Despite the impressive progress in the development of sodium-air batteries for energy storage, the current sodium-air batteries are still far from practical application in electric vehicles. A proposed sodium-air battery was successfully constructed using a NASICON structured solid electrolyte and a liquid anode, which demonstrated low voltage gap, reversibility, and high safety. The liquid anode was fabricated by dissolving sodium metal into a mixed solution of biphenyl and ethers. Due to the fantastic conductivity of the liquid anode, the battery exhibits a high discharge voltage of 2.88 V and a low voltage gap of 0.14 V at a current density of 0.1 mA cm−2, which leads to a high round trip efficiency of 95.3%. In addition, due to the high ionic conductivity of the liquid anode and low interfacial resistance between the liquid anode and solid electrolyte, the battery demonstrated a power density of 39 mW cm−2, the highest value to date for alkaline metal-air batteries. Furthermore, the battery exhibited good cycling performance, and no significant degradation in energy efficiency was observed during the whole charge-discharge process. More importantly, no strong reaction was observed between the liquid anode and water, which significantly improved the safety of the battery. The highly conductive liquid anode can be extended to other sodium-based batteries. Therefore, this work provides an avenue for exploring new types of highly safe liquid anode batteries, which is a potential candidate for next-generation energy storage technology.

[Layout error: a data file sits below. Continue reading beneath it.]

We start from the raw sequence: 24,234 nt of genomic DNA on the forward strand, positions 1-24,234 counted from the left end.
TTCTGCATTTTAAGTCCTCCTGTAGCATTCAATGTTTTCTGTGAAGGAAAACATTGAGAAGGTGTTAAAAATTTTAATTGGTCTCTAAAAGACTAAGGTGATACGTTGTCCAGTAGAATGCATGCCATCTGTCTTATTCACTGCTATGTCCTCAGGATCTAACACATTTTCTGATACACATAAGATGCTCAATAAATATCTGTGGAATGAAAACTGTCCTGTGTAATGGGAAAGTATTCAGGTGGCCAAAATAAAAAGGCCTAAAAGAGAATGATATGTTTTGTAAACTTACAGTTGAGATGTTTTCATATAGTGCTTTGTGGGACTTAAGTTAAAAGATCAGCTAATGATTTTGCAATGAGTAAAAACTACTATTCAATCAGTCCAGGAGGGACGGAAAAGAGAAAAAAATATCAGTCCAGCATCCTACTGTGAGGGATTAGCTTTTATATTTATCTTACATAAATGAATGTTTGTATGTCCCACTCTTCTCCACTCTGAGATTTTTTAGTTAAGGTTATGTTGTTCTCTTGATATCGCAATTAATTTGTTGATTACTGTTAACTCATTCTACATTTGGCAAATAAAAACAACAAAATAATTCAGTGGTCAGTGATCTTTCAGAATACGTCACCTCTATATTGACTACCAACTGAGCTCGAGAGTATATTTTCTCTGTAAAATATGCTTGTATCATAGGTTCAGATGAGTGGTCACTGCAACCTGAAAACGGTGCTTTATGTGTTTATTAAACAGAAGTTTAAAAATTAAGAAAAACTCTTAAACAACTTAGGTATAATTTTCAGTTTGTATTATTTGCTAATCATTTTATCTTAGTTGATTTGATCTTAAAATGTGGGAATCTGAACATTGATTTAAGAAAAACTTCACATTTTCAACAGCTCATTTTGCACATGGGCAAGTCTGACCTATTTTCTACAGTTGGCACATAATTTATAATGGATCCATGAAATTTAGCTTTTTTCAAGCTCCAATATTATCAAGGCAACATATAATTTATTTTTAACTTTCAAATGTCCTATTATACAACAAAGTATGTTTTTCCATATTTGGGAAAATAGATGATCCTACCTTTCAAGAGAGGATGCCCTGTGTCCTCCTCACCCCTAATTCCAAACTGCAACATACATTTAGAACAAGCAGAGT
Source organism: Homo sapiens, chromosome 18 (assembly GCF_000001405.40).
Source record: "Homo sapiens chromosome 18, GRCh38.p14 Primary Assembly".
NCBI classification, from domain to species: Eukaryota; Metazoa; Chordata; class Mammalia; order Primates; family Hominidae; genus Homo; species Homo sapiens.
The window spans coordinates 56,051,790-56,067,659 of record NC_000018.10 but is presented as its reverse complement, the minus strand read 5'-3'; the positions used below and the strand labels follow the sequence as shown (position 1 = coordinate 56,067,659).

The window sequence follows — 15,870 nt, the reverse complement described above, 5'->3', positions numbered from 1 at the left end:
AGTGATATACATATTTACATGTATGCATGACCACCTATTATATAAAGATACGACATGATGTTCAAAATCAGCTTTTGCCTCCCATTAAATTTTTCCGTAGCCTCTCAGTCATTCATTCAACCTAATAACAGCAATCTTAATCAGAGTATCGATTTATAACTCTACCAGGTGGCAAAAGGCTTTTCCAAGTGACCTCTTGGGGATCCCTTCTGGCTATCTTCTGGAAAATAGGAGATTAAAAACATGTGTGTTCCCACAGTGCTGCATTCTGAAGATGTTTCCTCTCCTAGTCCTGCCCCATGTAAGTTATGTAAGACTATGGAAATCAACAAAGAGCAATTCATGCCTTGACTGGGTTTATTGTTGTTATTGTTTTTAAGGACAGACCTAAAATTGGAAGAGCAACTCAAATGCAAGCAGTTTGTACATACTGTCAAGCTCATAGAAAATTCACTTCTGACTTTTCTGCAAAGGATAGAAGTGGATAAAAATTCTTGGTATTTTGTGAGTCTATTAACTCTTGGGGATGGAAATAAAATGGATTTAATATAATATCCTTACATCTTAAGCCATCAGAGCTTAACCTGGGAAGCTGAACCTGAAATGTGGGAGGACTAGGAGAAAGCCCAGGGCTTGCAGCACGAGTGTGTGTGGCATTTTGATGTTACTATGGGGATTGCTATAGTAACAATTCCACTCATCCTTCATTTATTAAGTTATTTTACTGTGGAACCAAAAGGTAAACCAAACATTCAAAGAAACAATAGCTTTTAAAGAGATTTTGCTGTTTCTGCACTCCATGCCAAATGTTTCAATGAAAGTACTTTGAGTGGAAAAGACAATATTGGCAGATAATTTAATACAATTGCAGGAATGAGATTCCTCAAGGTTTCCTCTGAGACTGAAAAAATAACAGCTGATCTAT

All Science Journal Classification (ASJC) codes
- Renewable Energy, Sustainability and the Environment
- Materials Science(all)
- Electrical and Electronic Engineering